Jump to ContentJump to Main Navigation
From Kabbalah to Class StruggleExpressionism, Marxism, and Yiddish Literature in the Life and Work of Meir Wiener$
Users without a subscription are not able to see the full content.

Mikhail Krutikov

Print publication date: 2010

Print ISBN-13: 9780804770071

Published to Stanford Scholarship Online: June 2013

DOI: 10.11126/stanford/9780804770071.001.0001

Show Summary Details
Page of

PRINTED FROM STANFORD SCHOLARSHIP ONLINE (www.stanford.universitypressscholarship.com). (c) Copyright Stanford University Press, 2019. All Rights Reserved. An individual user may print out a PDF of a single chapter of a monograph in SSO for personal use.date: 18 October 2019

Folklore, Language, and the Haskalah

Folklore, Language, and the Haskalah

Chapter:
(p.168) Five Folklore, Language, and the Haskalah
Source:
From Kabbalah to Class Struggle
Publisher:
Stanford University Press
DOI:10.11126/stanford/9780804770071.003.0006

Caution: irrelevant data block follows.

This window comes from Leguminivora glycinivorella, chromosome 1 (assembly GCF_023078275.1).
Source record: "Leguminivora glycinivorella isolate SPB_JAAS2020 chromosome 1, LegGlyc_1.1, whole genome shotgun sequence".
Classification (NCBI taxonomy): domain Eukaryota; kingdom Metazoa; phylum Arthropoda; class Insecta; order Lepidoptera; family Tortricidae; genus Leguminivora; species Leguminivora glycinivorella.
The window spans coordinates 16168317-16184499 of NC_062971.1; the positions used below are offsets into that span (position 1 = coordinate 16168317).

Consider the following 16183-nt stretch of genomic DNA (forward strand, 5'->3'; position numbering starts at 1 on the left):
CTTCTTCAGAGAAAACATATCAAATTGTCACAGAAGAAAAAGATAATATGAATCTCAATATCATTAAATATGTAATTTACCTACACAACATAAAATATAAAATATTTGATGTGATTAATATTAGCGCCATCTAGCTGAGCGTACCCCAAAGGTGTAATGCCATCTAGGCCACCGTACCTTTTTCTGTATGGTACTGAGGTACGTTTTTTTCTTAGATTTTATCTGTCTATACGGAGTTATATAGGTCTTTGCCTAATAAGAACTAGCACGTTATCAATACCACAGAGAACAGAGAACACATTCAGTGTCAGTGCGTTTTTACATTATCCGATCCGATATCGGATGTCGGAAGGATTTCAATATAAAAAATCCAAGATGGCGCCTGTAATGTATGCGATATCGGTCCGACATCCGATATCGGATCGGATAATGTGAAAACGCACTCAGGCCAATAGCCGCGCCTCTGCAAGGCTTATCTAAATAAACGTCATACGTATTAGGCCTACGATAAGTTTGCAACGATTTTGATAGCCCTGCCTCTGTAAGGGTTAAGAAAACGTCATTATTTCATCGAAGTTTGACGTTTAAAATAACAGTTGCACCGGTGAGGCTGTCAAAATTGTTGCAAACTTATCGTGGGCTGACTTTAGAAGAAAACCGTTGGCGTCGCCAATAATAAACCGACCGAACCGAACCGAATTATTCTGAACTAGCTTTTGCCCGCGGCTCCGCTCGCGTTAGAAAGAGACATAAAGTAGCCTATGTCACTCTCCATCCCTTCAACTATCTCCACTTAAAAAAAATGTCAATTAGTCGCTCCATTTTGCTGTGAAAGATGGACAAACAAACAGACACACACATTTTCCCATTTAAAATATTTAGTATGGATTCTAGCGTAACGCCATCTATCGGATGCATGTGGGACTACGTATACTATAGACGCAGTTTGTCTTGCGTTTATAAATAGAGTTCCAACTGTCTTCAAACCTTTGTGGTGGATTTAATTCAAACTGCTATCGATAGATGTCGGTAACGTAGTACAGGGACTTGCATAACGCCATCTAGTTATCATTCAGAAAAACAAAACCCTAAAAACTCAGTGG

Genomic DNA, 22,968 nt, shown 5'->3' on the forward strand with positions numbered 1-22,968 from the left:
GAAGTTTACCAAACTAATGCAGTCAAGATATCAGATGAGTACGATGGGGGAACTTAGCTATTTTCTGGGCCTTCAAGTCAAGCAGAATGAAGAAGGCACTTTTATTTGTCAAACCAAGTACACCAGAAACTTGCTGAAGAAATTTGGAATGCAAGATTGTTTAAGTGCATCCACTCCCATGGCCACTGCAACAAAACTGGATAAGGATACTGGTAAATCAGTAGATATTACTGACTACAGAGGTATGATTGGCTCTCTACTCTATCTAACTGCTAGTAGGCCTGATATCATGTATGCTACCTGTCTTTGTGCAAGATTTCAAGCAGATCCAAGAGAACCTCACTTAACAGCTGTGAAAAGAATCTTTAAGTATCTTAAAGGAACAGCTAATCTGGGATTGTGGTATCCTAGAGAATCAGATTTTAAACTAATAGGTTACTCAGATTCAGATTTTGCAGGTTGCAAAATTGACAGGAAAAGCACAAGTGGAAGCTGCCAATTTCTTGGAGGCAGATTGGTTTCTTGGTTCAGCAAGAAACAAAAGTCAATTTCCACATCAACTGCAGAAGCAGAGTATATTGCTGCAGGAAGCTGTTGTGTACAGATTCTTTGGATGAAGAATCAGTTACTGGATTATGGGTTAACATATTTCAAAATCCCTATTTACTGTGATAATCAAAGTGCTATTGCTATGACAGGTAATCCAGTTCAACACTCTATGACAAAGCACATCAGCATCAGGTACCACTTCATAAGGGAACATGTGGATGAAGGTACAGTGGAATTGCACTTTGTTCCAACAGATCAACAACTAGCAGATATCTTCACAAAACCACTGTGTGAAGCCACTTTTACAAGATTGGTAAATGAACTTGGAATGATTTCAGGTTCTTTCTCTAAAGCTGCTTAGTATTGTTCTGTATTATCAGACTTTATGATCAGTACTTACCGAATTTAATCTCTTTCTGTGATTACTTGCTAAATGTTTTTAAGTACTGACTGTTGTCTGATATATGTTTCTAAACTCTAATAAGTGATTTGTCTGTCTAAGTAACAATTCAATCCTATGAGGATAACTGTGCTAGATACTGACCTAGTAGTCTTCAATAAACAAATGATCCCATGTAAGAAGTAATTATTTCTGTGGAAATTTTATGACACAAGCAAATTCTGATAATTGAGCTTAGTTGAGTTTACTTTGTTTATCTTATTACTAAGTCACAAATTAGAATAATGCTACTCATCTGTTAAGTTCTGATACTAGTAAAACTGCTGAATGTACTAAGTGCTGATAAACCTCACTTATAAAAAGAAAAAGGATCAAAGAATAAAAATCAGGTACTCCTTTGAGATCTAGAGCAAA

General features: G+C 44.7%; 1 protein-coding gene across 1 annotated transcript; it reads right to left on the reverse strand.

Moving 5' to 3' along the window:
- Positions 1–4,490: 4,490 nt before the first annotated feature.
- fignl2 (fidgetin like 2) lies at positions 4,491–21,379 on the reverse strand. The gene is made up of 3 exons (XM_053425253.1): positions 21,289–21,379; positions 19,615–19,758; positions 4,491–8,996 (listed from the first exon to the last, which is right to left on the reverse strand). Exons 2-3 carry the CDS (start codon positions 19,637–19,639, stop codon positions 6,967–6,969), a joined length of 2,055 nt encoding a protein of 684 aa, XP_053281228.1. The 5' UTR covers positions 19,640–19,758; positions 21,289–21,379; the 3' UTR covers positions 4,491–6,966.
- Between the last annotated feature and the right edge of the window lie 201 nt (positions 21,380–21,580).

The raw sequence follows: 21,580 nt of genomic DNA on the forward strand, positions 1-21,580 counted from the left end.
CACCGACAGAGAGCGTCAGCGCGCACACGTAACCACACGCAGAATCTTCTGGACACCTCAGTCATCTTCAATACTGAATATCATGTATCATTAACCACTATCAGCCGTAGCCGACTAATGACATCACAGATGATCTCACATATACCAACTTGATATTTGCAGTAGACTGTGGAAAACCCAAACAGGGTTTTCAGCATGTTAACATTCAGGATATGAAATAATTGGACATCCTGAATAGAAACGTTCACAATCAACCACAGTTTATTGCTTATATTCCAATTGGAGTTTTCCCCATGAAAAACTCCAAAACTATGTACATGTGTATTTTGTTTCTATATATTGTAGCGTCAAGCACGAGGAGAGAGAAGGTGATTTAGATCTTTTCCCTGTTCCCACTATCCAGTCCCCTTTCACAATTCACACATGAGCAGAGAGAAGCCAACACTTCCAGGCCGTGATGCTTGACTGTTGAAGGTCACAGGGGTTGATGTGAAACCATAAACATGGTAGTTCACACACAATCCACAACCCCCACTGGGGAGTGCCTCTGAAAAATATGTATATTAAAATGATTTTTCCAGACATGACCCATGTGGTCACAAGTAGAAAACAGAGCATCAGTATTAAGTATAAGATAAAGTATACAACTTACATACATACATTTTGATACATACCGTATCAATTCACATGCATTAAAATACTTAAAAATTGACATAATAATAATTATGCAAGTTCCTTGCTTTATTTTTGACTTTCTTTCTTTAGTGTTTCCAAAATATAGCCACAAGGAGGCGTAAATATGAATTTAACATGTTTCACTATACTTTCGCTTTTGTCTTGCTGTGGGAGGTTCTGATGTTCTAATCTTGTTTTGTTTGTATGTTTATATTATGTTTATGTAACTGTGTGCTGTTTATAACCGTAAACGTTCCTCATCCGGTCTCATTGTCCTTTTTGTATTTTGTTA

Meir Wiener linked the development of modern Yiddish literature to the collective creativity of the Jewish masses, viewed the study of folklore as part of literary studies, and also argued that modern Yiddish culture resulted from the interaction of folklore and Haskalah. He saw Soviet ethnography as a Marxist reconstruction of the culture of the oppressed classes and accused contemporary Yiddish folklorists abroad of still practicing the “bourgeois-nationalist” approach of S. An-sky (Shloyme-Zanvl Rappoport). This chapter examines Wiener's theory of folklore and its role in the emergence of Yiddish literature, along with its relation to language and the Haskalah. It also considers Wiener's views about the problem of Jewish military conscription, the place of Yisroel Aksenfeld and Shloyme Etinger in his arguments, and his use of Marxism to develop a conceptual framework that incorporated literary and social aspects of Jewish cultural development in the Russian Empire during the early nineteenth century.

Keywords:   Meir Wiener, Yiddish literature, folklore, Haskalah, Yiddish culture, Marxism, language, military conscription, Yisroel Aksenfeld, Shloyme Etinger

Stanford Scholarship Online requires a subscription or purchase to access the full text of books within the service. Public users can however freely search the site and view the abstracts and keywords for each book and chapter.

Please, subscribe or login to access full text content.

If you think you should have access to this title, please contact your librarian.

To troubleshoot, please check our FAQs , and if you can't find the answer there, please contact us.